Pawarumi, an old school 80s, and 90s style shoot’em up that recalls the great classics of the past, winking a little to the immortal Ikaruga, proposing at the same time more strategic and peculiar gameplay. Let’s see in detail the work done by the independent French firm, Manufacture 43.
Rock-Paper-Scissors with lasers. What you have just read is the slogan that describes the adrenaline-fueled game, which bases all the experience on the use of three different weapons, each characterized by a color and a deity: Red Jaguar, Green Serpent, and Blue Condor. If the color changes the weapon also changes, in fact, the laser is tied to the Condor, the Gatling gun to the Serpent and the missiles to the Jaguar. The difference, however, does not consist only in the use of three guns to be exploited according to the game situations (something quite necessary), since they are linked to the Trinity system, the peculiar mechanics of Pawarumi and which makes it possible to differ from productions of this type.
In essence, it works like this: hitting enemies of the same color increases our shield, called Boost, which will act as real energy and will be of vital importance. When you don’t get that increases it is game over and then we must start all over again. If instead, we shoot on the alien ships alternating the colors, one allows us to load the bar of the devastating Drain that accumulates all the damage inflicted to the enemies for an explosion of destructive bullets. With the other, instead, he increases the damage multiplier thanks to Crush. It then becomes necessary to learn the alternation of colors and what effects they cause, so much so that in some boss battles we will not only have to shoot but also use our brain.
Initially, it might be a bit tedious to learn by heart how to use the weapons of the three gods. For this reason, Manufacture 43 has seen fit to include a Tutorial mode in addition to the Arcade, as well as a training mode that allows us to practice on the passed stages. Obviously, as there are three levels of difficulty, if you pass a stage in Normal mode you will be able to train on the latter in this difficulty. It might seem like a senseless choice, but in reality, it would be absolutely unnecessary to face the levels without learning them. However, once you overcome a difficulty it can be useful to train in case you want to tackle the game in hard mode.
As if that were not enough, the plot undergoes small variations depending on the difficulty level chosen, with Easy it is only necessary to pass four stages, in Normal and Hard there are instead five. It even changes the order in which we will deal with them, with the exception of the first stage and the final one which however is not present in the lowest difficulty level. Pawarumi undoubtedly disposes of a mechanic that is difficult to learn and master but when you managed to overcome this first obstacle then the game becomes a joy, challenge, and pure adrenaline. We will have to wisely use the weapons in our possession, alternating them with a pinch of strategy.
Furthermore, the title comes to our aid thanks to an interface that reminds us of the color combinations. What is striking, however, is how well this all went with the excitement and the action of the title. We will always find waves composed of multiple enemies and an infinity of bullets on the screen. Therefore the strategy must combine observations and dodging skills, typical of a shoot’em up worthy of belonging to this class. Everything works optimally. The works offer exciting and adrenaline-filled sections and the boss battles are impressive and well characterized.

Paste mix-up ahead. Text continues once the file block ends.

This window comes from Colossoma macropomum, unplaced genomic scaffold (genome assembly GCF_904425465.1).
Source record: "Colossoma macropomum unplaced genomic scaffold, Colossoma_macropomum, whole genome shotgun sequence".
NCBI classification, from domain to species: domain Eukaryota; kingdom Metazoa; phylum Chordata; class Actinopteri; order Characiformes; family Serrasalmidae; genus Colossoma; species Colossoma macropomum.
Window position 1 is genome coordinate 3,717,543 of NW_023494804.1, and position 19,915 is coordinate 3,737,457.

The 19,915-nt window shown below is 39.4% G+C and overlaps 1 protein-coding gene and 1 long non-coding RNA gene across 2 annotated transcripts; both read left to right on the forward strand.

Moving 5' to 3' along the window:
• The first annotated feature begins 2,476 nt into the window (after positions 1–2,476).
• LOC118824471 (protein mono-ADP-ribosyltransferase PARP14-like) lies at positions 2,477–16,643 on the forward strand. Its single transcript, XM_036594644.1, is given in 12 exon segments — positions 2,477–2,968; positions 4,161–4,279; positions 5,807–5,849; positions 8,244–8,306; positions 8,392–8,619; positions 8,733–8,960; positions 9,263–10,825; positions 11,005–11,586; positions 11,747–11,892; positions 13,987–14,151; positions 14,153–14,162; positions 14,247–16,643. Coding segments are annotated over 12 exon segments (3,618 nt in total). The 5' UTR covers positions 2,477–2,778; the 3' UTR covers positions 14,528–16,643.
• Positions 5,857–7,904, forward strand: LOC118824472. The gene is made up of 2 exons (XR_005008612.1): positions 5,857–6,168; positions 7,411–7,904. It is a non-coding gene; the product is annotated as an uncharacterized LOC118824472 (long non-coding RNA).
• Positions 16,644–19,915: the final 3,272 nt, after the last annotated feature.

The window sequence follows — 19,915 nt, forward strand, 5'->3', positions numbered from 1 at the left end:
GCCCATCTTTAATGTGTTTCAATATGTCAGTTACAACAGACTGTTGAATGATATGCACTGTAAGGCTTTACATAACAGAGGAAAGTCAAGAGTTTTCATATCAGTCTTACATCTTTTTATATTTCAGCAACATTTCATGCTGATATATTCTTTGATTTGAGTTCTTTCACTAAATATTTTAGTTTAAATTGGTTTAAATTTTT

Manufacture 43’s production defends itself very well also from a technical point of view. It is difficult to encounter declines in frame rates, despite the number of shots and space ships on the screen. The game boasts 3D graphics even if it develops vertically like Ikaruga, 1943, Battle Garegga, MUSHA, Terra Cresta, DonPachi, Radiant Silvergun and so on. This helps to make you understand the structure of Pawarumi better. There is also good animations, particle effects, and polygonal patterns. Unfortunately, it is noteworthy that some cooperative modes have not been designed for a second player, a possibility that would probably have damaged the gameplay but that many would have expected.
Having tried the Switch version, we also confirm that the game defends itself very well in portable mode. Being developed with resources that are not overly complex, we can say that on a small screen it is even more enjoyable. Considering also the nature of the title, it is really good on a laptop. On TV, however, the production shows the side to some slight smudges that do not compromise the audiovisual experience. The soundtrack is also very good and during the stages, it keeps the sounds a little softer than usual.
Pawarumi is a very original game, which enriches the world of shoot’em ups with interesting dynamics designed to engage the player by creating a strategy that is not limited to just shooting. The combination of colors to get the desired result is not really immediate but with a minimum of practice you can master it and you are ready to challenge the game on the easy difficulty. For the other difficulties, it needs a lot more but the fans will look forward to putting themselves to the test. If you love this old school genre, you will certainly like Manufacture 43’s work. Playing on the Nintendo Switch is also very enjoyable even in portability mode.
Pawarumi proved to be a small surprise; a strong appeal to the old school that bases the experience on an original mechanic. The work carried out by Manufacture 43 is valuable from all points of view. Without a doubt, a title to keep an eye on.
- Excellent combination of strategy and skill
- Excellent level design
- Good training modes
- No local cooperation mode
- It could be better visually